Vol 67, No 4 (2016)
Review paper
Published online: 2016-07-06

open access

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Molecular pathways of human adrenocortical carcinoma — translating cell signalling knowledge into diagnostic and treatment options

Paulina Szyszka, Ashley B. Grossman, Salvador Diaz-Cano, Krzysztof Sworczak, Dorota Dworakowska
Pubmed: 27387247
Endokrynol Pol 2016;67(4):427-450.


Adrenocortical carcinoma is associated with a low cure rate and a high recurrence rate. The prognosis is poor, and at diagnosis 30-40% of cases are already metastatic. The current therapeutic options (surgical resection, followed by adjuvant mitotane treatment +/– chemotherapy) are limited, and the results remain unsatisfactory.

Key molecular events that contribute to formation of adrenocortical cancer are IGF2 overexpression, TP53-inactivating mutations, and constitutive activation of the Wnt/b-catenin signalling pathway via activating mutations of the b-catenin gene.

The underlying genetic causes of inherited tumour syndromes have provided insights into molecular pathogenesis. The increased occurrence of adrenocortical tumours in Li-Fraumeni and Beckwith-Wiedemann syndromes, and Carney complex, has highlighted the roles of specific susceptibility genes: TP53, IGF2, and PRKAR1A, respectively. Further studies have confirmed that these genes are also involved in sporadic tumour cases. Crucially, transcriptome-wide studies have determined the differences between malignant and benign adrenocortical tumours, providing potential diagnostic tools.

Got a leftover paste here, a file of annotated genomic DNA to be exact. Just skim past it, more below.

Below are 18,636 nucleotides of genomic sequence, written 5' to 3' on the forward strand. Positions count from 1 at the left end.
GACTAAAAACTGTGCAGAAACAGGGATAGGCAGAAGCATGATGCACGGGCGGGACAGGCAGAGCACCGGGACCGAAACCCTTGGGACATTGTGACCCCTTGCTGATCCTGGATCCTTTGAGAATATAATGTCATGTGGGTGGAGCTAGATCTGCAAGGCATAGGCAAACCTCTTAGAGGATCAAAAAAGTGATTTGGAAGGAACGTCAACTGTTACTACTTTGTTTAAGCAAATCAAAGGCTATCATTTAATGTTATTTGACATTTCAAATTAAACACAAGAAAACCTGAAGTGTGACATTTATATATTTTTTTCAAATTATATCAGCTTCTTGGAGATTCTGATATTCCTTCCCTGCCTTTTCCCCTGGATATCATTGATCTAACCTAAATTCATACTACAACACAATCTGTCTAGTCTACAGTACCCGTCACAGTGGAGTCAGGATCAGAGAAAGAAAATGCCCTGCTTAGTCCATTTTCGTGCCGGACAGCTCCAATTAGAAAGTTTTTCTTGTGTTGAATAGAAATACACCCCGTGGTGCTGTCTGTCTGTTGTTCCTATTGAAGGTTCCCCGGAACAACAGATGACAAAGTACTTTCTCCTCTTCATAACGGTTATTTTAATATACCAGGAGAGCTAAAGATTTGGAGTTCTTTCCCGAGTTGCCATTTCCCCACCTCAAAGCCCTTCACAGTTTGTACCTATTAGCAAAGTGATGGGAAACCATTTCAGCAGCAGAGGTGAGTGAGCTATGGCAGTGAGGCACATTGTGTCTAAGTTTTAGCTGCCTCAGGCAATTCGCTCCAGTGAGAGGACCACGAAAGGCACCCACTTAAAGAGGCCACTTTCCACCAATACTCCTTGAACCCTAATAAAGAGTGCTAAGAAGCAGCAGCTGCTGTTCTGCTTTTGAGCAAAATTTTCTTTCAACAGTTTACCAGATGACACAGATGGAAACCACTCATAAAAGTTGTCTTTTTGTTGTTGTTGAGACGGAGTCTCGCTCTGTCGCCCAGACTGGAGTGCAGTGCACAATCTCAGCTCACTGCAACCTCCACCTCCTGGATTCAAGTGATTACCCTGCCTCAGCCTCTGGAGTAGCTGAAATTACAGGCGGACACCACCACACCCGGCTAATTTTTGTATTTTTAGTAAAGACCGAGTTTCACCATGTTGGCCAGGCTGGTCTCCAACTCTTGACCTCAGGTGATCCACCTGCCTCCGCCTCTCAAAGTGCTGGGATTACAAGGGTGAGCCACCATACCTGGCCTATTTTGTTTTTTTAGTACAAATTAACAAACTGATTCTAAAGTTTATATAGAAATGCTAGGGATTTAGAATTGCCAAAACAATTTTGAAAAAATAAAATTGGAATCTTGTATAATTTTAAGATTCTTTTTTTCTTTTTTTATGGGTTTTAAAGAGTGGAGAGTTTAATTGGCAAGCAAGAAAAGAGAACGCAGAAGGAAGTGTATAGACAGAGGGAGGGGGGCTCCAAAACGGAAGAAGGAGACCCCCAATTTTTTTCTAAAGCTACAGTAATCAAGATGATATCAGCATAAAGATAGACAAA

In conclusion, enhancing our understanding of the molecular events of adrenocortical tumourigenesis, especially with regard to the signalling pathways that may be disrupted, will greatly contribute to improving a range of available diagnostic, prognostic, and treatment approaches. (Endokrynol Pol 2016; 67 (4): 427–440)